1. The fact that Christmas increases DV, suicides and mental health issues says it all really. The money spent at this time of year to make people seemingly feel good for one day, is not worth it if this is the fall out and surely could be better spent elsewhere to support these issues. The truly sad thing about it however, is that regardless of the harm caused, like that exposed by your list, we just keep doing it again over and over, making you wonder how bad things have to be before we stop and ask if the way we approach Christmas is really good for our health.

  2. The things we do so that we fit in and do what the masses are doing, and also there’s that feeling of excitement because we are going to get something. It’s no wonder we then have to feel the emptiness when it’s all over. I remember someone saying to me quite some time ago, that their life had no meaning, they didn’t enjoy their job and so on, then they said, oh well, it will be xmas soon so that’s something to look forward to, a bit of excitement. This made me feel really sad because I could feel how trapped they were inside, only seeing their life from a feeling of no love or joy.

  3. It is complete illusion that just because of ‘festive season’, occasion or celebration it doesn’t matter what we do, how we behave or what we eat or drink. It is just total indulgence really .. only to then feel completely rubbish about 1 week later. When I was younger I used to think Christmas was a magical time and in some ways I still do like it because of the lights everywhere in the winter nights and people seem to make a bit more of an effort to see each other; but every day should be about Love not just a few days in the year!

    1. There is always a catch up with the body when one choose to use ‘festive season’ as the reason why one can live less of the natural health and well being that radiates from within.

  4. I still have a romantic concept about Christmas, I was not raised to buy into it all. Mum and Dad were open with the fact there was no Santa from the beginning but I remember my parents telling me a story of the real Saint Nic. That he was a giver but a very real and normal man, with no sleigh or reindeer, but he would help poor children out with items they needed. Saint Nic was known for his green and white attire, not red and white, it was Coke that changed his colours for marketing and cross promotional reasoning. One-year Mum painted a Sun in place of a tree but we complained about no tree so the next year Dad put a gumtree up. My parents would share that a white Christmas was just American propaganda to promote mass consumerism and they were right but still I was able to cling on to what I thought Christmas offered. I never really considered its impacts from a health care perspective. I think what I love, loved about it, was that it was people all over the world all making an effort to see their family and connect. All of your points are so valid though, I just love the idea that for at least one day we can drop our differences and share a meal, some laughter and songs. The problem is, we are not truly connecting, we are eating and drinking food that disconnects us from our body and there fore, from each other.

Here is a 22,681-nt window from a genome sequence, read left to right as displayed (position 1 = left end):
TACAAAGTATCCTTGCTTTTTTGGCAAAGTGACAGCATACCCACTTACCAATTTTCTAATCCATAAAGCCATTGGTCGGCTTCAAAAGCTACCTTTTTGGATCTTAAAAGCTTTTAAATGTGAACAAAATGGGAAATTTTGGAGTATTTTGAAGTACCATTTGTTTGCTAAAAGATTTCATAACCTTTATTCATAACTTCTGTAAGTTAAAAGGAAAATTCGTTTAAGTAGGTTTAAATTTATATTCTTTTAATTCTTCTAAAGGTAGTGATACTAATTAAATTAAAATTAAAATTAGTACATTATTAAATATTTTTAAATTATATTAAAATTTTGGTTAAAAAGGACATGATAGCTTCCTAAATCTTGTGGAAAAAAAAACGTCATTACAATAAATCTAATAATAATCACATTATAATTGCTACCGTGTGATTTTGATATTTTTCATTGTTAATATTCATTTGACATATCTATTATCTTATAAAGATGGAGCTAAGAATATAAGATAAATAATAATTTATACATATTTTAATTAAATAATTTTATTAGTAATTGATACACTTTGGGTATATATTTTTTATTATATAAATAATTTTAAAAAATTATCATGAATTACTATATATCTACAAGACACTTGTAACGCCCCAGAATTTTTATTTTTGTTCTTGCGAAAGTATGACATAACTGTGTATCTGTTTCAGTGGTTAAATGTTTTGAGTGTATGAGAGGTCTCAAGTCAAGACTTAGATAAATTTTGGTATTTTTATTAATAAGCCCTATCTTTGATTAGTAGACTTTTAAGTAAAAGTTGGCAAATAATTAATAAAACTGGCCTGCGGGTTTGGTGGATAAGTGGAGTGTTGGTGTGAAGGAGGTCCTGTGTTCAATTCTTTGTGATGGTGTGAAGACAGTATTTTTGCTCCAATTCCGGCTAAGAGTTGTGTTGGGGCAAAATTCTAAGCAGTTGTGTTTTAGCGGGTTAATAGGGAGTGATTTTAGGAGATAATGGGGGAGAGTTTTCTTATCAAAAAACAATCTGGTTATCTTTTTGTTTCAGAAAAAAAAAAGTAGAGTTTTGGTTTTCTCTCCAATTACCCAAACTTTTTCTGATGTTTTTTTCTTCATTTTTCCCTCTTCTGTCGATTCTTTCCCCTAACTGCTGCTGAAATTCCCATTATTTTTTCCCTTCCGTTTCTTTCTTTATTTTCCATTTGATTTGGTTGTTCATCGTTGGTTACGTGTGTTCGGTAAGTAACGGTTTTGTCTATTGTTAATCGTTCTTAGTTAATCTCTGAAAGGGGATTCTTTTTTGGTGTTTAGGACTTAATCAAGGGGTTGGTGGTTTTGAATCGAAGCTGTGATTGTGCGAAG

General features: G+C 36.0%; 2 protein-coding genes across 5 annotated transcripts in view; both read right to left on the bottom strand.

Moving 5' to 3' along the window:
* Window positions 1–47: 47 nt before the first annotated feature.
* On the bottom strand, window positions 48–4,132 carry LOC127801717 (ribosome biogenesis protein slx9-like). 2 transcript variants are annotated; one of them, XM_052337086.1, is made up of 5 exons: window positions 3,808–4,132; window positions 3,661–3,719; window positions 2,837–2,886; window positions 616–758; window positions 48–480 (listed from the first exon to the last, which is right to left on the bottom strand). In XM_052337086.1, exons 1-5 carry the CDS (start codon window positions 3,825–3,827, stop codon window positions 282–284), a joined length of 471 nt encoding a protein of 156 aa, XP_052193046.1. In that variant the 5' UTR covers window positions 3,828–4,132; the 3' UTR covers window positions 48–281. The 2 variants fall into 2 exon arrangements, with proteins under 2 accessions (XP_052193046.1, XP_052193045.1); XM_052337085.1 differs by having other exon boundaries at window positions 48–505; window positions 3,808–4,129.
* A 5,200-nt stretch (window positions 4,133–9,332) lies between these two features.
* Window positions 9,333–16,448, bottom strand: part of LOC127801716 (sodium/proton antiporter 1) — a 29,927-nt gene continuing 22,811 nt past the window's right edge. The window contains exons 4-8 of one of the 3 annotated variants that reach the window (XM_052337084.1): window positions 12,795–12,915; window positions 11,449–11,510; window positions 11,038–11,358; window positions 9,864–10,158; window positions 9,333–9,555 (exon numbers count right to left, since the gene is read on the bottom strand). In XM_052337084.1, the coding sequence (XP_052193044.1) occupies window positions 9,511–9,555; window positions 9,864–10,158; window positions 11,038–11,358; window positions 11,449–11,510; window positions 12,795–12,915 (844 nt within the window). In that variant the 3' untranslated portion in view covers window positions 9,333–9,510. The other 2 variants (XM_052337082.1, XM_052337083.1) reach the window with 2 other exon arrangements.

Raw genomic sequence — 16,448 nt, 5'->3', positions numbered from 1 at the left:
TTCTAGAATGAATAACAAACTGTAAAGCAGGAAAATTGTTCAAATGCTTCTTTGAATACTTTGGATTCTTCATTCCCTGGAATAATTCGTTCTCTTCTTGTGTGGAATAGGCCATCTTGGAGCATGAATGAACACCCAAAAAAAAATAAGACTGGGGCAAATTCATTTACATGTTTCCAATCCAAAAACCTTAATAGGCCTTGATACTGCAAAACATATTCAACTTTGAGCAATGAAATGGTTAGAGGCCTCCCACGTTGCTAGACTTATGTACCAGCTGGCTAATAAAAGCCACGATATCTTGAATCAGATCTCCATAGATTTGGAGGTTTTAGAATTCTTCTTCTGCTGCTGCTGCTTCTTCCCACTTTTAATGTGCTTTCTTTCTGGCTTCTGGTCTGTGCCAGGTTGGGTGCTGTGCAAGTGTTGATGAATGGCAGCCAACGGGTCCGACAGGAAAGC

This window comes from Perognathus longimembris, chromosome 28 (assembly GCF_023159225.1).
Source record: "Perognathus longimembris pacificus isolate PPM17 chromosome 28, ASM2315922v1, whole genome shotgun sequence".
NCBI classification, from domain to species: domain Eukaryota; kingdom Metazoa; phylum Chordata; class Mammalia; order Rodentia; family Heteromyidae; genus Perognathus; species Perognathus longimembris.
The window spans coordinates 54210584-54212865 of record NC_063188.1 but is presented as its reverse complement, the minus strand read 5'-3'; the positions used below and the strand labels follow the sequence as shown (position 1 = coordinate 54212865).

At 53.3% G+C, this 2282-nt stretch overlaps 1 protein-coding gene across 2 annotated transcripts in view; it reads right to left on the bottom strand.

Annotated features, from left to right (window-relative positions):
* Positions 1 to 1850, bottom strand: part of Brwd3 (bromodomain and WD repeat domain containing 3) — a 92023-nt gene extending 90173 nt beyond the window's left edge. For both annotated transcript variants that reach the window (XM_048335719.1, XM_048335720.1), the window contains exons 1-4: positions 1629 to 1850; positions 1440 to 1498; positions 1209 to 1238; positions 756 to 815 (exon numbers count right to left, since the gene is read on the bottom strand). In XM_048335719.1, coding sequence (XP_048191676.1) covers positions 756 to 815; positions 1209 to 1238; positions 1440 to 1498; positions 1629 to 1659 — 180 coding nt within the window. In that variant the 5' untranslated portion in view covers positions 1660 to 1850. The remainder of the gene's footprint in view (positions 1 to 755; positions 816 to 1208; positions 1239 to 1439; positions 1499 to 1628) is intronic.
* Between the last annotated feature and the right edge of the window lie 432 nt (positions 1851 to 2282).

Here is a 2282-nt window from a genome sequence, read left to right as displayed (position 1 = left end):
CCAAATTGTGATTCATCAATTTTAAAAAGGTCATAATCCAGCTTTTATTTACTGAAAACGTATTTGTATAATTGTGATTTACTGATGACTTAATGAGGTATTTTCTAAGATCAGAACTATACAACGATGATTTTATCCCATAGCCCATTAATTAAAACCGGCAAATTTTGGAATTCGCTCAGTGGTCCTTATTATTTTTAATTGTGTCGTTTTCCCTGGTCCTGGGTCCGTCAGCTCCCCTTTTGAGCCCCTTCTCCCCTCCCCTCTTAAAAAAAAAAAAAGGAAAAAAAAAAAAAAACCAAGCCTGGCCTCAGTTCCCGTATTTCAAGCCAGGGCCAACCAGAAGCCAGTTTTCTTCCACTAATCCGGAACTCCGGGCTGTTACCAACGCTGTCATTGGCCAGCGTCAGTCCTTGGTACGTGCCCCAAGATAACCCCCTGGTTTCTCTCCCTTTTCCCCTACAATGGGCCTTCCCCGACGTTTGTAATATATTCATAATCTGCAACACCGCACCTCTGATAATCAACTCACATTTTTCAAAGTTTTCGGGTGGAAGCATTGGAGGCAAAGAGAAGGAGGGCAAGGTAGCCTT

5. It’s incredibly ridiculous to put so much pressure on ourselves in the name of love, family and celebration. It’s the complete opposite to all we are trying to achieve at that time of year. If one stopped to ponder on this many more question would arise.

  6. Imagine if for the whole Christmas season we blessed ourselves with the commitment to deepen our appreciation and love our bodies – I have a feeling it would be so much more powerful than any new year’s resolution we can ever create.

  7. There is such an irony in the way that we put so much emphasis on this time of year, that is supposed to be about family and friends coming together and celebrating each other, but that so often turns out to be the complete opposite. You have totally exposed it all here Steffen. Thankyou for bringing such common sense to this very over-rated topic.

  8. When I read through the list of behaviours that has become the norm at Christmas time it occurs to me that it is all designed to be avoiding something. What could we be avoiding? Could it be the stop and the end of a year and the reflection and honesty that this brings us?

  9. We seem to have a knack to compartmentalise events into one day. Christmas is top of the tree so to speak followed by New Year’s Eve, then to express love to others for a day in February. Then we celebrated his birth, so it is a day for his death on Easter. In different countries we find other things to honour to ensure we have some extra days off with pay. Why not honour everything every day?